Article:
FDA against medical marijuana

The U.S. Food and Drug Administration will publish a statement on Friday criticizing state measures to legalize the medical use of marijuana, calling them attempts to bypass scientific review.

The agency said it was posting the statement in response to requests from lawmakers and others, but advocates for legalizing marijuana said the FDA was making an unusual and inappropriate foray into politics.

"In response to inquiries, including from Congress, we are clarifying our position on the science," said FDA spokeswoman Susan Bro in an interview.

"The FDA continues to support medical researchers whose intention is to undertake rigorous, peer-reviewed investigations and well-controlled clinical trials, in line with the FDA's drug approval process," she added in an e-mail.

But Bruce Mirken of the Marijuana Policy Project said he was puzzled by the FDA's decision. "It's fascinating that they are making what strikes me as essentially a political move here," said Mirken in an interview, reports Reuters.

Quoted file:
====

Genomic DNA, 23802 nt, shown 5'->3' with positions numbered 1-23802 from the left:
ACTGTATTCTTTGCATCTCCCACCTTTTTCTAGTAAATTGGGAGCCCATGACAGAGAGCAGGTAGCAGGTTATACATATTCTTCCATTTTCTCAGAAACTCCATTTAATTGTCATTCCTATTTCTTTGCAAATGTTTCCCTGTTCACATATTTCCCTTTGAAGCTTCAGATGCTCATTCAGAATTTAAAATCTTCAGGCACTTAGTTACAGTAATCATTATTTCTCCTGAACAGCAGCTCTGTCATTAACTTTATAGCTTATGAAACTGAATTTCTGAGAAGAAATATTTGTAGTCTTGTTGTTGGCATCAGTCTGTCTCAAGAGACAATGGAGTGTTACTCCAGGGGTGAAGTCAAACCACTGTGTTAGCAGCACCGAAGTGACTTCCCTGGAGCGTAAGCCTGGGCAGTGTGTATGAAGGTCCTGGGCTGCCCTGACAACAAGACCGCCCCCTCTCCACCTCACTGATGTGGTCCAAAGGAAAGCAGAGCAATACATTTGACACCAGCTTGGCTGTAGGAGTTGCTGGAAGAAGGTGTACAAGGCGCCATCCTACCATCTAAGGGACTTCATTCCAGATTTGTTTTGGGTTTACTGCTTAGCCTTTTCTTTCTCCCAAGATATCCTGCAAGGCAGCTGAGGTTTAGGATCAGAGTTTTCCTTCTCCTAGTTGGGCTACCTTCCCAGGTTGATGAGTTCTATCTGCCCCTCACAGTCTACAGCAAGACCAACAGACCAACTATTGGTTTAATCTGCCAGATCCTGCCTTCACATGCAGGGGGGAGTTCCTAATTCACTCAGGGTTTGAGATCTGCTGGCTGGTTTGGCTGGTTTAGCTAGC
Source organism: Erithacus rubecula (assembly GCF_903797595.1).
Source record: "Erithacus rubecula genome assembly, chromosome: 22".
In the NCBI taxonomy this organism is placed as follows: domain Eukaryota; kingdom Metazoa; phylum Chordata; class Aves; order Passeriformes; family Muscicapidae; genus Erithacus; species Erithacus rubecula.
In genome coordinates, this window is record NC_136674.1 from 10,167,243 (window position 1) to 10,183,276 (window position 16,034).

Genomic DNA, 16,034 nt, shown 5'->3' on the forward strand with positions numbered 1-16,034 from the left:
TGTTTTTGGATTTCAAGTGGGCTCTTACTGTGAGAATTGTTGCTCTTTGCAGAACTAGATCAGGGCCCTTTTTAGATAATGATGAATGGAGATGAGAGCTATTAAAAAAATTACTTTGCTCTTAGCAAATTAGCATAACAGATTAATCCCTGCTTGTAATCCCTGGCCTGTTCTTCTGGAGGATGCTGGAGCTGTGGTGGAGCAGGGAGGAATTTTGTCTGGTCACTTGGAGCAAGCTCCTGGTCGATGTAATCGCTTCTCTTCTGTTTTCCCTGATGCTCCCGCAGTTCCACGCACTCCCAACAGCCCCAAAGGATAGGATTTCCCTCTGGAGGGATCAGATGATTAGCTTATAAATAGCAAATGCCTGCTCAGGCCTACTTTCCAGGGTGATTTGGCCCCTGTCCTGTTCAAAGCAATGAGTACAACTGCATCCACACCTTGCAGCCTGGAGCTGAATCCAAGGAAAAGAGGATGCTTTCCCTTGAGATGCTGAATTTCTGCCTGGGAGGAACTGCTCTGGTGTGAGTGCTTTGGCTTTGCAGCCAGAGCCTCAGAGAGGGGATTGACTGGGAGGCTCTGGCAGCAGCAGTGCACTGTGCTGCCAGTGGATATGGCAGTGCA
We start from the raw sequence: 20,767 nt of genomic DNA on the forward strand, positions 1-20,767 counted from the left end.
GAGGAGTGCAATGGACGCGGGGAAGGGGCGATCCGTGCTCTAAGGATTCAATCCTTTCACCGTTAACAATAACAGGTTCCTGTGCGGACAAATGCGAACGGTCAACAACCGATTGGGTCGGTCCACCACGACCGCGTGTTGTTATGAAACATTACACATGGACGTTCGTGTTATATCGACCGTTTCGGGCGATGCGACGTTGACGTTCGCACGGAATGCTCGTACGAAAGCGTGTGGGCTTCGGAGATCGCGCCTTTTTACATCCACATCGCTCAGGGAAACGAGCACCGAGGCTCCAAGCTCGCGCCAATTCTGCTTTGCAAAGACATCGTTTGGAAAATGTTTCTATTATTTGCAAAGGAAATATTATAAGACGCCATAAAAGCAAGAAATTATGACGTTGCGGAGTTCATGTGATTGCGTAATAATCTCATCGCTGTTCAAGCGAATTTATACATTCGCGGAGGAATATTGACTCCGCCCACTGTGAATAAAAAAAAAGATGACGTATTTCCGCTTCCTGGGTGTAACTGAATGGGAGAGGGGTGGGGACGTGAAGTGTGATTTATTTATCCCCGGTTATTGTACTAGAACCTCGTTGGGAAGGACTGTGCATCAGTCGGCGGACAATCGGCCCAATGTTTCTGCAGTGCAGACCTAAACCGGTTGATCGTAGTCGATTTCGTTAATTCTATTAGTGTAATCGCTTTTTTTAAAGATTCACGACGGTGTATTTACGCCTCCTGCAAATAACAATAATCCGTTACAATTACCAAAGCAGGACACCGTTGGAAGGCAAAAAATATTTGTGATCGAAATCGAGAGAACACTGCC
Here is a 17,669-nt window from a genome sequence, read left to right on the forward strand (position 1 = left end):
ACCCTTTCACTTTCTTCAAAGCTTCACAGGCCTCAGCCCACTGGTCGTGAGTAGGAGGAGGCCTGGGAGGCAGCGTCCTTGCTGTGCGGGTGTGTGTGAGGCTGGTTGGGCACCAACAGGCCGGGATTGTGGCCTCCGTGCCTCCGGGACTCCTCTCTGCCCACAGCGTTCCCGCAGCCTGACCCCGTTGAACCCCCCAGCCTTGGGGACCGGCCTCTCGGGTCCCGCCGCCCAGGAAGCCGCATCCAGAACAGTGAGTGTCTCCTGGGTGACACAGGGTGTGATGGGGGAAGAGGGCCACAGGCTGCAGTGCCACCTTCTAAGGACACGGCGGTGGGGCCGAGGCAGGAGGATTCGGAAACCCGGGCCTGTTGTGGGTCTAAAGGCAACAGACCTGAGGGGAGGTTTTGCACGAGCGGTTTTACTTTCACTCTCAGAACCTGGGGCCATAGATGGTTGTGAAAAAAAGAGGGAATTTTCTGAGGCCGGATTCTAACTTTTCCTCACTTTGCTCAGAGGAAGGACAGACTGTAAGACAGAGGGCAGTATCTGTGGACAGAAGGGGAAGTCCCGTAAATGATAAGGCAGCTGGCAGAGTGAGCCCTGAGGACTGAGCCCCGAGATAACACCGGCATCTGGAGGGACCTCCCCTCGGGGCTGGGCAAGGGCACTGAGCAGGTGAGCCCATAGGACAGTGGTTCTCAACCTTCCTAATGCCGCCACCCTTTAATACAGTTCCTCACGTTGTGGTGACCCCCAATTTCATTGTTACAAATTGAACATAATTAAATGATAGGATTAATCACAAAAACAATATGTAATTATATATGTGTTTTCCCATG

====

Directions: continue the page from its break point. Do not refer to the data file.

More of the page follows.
The three criteria for placement in Schedule I, says the FDA (21 U.S.C 812b 1) are currently met by Marijuana. It listed as the three main reasons against the use of marijuana for medical use as:
1. It has a high potential for abuse
2. It has no currently accepted medical use in treatment in the USA
3. It has a lack of accepted safety for use under medical supervision

The FDA also added that current evidence shows marijuana is harmful to human health. It cited several studies and reports done by HHS, FDA, SAMHSA and NIDA, which indicate that scientific evidence supporting marijuana's medical use is lacking (for treatment in the USA). Also, the FDA said animal or human data supporting efficacy and safety of marijuana for general medical use is lacking.

There are alternatives (approved by the FDA) to smoking marijuana for medical use, said the agency, informs Medical News Today.


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